Discussion Thread: The AI Does Not Hate You by Tom Chivers
post by Ruby
This post is provided as convenient place to discussion of the new book, The AI Does Not Hate You by Tom Chivers, which covers LessWrong and rationalist community.
The AI Does Not Hate You: Superintelligence, Rationality and the Race to Save the World
This is a book about AI and AI risk. But it's also more importantly about a community of people who are trying to think rationally about intelligence, and the places that these thoughts are taking them, and what insight they can and can't give us about the future of the human race over the next few years. It explains why these people are worried, why they might be right, and why they might be wrong. It is a book about the cutting edge of our thinking on intelligence and rationality right now by the people who stay up all night worrying about it.
Note that the book is available on Kindle only to people with UK/European Amazon accounts. I was able to order it in physical copy in the US, but I haven't received a shipping notification yet.
Comments sorted by top scores.
comment by Vaniver ·
2019-06-28T23:27:12.621Z · LW(p) · GW(p)
I was pretty pleased with it, and recommended it to my parents. (Like Ajeya, I've had some difficulty giving them the full picture since I stopped working in industry.) There's a sentence on rationalists and small talk that I read out loud to several people in the office, all of whom thought it fit pretty well.
One correction: he refers several times to UCLA Berkeley, when it should just be UC Berkeley. (UCLA refers to the University of California at Los Angeles, a different university in the same UC system as Berkeley.)
Replies from: Vaniver
↑ comment by Vaniver ·
2019-06-29T03:59:15.464Z · LW(p) · GW(p)
One of the things that I'm sad about is that the book makes no mention of LW 2.0 / the revival. (The last reference I could find was to something in early 2018, but much of the book relates to stuff happening in 2017.) We announced the transition in June 2017 [LW · GW], but how much it had succeeded might not have been obvious then (or it may have been the sort of thing that didn't get advertised to Chivers by his in-person contacts), and so there's a chapter on the diaspora which says there's no central hub. Which is still somewhat true--I don't think LW is as much of a central hub as I want it to be--but is not true to the same extent that it was in 2016, say.
comment by bendini ·
2019-06-19T16:36:57.592Z · LW(p) · GW(p)
Just finished the book today, I'm somewhat impressed by how it came out given the suspicion many people had.
The author managed to take the AI arguments seriously while also striking a balance between writing an honest account of his interactions with the community, keeping it interesting for the typical reader and avoiding lazy potshots against nerds.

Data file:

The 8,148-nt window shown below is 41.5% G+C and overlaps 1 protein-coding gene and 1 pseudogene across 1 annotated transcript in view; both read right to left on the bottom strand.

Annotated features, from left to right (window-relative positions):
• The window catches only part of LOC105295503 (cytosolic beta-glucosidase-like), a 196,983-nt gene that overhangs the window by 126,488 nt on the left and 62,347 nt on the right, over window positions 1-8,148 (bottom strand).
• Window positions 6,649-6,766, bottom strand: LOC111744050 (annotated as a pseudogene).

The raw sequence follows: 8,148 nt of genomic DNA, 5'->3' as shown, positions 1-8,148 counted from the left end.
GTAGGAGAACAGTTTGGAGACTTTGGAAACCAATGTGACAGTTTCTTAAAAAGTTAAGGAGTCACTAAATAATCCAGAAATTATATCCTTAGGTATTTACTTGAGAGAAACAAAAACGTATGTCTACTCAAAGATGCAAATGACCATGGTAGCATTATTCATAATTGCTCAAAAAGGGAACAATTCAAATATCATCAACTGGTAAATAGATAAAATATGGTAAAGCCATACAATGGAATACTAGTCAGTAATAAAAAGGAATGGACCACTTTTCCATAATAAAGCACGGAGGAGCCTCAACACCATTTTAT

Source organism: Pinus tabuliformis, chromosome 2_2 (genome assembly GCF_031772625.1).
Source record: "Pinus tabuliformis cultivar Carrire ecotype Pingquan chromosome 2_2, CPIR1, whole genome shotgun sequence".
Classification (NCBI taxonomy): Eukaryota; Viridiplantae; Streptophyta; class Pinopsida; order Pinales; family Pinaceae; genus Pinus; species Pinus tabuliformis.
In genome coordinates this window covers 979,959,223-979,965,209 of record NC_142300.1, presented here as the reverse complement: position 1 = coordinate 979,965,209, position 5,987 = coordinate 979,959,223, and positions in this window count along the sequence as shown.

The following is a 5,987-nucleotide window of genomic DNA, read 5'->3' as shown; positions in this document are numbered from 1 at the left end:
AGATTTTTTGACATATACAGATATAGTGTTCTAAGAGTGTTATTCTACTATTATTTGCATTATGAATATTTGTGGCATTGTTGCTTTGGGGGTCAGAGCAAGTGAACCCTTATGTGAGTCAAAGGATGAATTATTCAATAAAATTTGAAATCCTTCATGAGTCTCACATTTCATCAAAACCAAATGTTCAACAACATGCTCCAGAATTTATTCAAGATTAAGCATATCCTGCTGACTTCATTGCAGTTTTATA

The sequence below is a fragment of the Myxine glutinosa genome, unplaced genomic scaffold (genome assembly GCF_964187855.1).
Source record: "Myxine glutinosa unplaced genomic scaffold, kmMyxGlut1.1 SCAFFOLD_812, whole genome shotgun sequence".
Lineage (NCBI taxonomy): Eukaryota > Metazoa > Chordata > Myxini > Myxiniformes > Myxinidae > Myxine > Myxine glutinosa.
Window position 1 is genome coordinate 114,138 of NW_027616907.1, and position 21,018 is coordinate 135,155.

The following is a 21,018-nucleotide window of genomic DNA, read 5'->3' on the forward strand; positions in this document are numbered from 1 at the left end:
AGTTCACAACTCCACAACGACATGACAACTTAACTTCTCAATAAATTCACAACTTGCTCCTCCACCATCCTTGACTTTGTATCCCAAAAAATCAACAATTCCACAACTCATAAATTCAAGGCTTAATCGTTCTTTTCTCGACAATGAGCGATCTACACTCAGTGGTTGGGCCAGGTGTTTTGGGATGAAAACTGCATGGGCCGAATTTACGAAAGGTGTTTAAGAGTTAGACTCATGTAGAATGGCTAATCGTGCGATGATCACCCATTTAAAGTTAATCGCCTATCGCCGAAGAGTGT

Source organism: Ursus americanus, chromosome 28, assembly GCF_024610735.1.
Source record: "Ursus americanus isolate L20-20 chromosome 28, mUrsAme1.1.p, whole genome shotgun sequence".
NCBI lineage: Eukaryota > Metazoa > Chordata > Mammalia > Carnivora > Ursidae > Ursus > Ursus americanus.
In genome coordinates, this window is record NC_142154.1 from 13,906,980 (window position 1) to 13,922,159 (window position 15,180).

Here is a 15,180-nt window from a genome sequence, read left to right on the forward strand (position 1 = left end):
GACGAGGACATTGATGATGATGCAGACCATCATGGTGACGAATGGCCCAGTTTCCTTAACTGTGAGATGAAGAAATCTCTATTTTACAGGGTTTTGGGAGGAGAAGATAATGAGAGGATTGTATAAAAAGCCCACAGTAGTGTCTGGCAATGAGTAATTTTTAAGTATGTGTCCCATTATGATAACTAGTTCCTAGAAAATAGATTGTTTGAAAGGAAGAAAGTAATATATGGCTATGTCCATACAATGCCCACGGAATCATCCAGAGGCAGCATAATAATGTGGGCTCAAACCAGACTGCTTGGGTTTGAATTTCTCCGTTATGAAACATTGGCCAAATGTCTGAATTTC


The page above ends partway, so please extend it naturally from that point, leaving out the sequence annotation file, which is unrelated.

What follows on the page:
My only wish was that there was a section on the practical aspect to rationality, but was widely neglected by many of the hardcore fans, so it's hardly a fair critique of a book about AI safety.
Replies from: Ruby
comment by Chris Leong (chris-leong) ·
2019-06-25T05:09:12.518Z · LW(p) · GW(p)
I'd like to know more about the dark sides part of the bookReplies from: Vaniver
↑ comment by Vaniver ·
2019-06-29T04:15:56.733Z · LW(p) · GW(p)
You mean Part 7 ("The Dark Sides"), or the ways in which the book is bad?
I thought Part 7 was well-done, overall; he asks if we're a cult (and decides "no" after talking about the question in a sensible way), has a chapter on "you can't psychoanalyze your way to the truth", and talks about feminism and neoreactionaries in a way that's basically sensible.
Some community gossip shows up, but in a way that seems almost totally fair and respects the privacy of the people involved. My one complaint, as someone responsible for the LessWrong brand, is that he refers to one piece of community gossip as 'the LessWrong baby' and discusses a comment thread in which people are unkind to the mother*, while that comment thread happened on SlateStarCodex. But this is mostly the fault of the person he interviewed in that chapter, I think, who introduced that term, and is likely a sensible attempt to avoid naming the actual humans involved, which is what I've done whenever I want to refer to the gossip.
*I'm deliberately not naming the people involved, as they aren't named in the book either, and suspect it should stay that way. If you already know the story you know the search terms, and if you don't it's not really relevant.Replies from: chris-leong
↑ comment by Chris Leong (chris-leong) ·
2019-06-29T05:49:26.164Z · LW(p) · GW(p)
Yeah, I meant part 7. What did he say about feminism and neoreaction?Replies from: Vaniver
↑ comment by Vaniver ·
2019-06-29T14:36:31.463Z · LW(p) · GW(p)
Not very much--the feminism chapter is 6 pages, and the neoreaction chapter is 5 pages. Both read like "look, you might have heard rumors that they're bad because of X, but here's the more nuanced version," and basically give the sort of defense that Scott Alexander would give. About feminism, he mostly brings up Scott Aaronson's Comment #171 and Scott Alexander's response to the response, Scott Alexander's explanation of why there are so few female computer programmers (because of the distribution of interests varying by sex), and the overreaction to James Damore. On neoreaction, he brings up Moldbug's posts on Overcoming Bias, More Right, and Michael Anissimov, and says 'comment sections are the worst' and 'if you're all about taking ideas seriously and discussing them civilly, people who have no other discussion partners will seek you out.'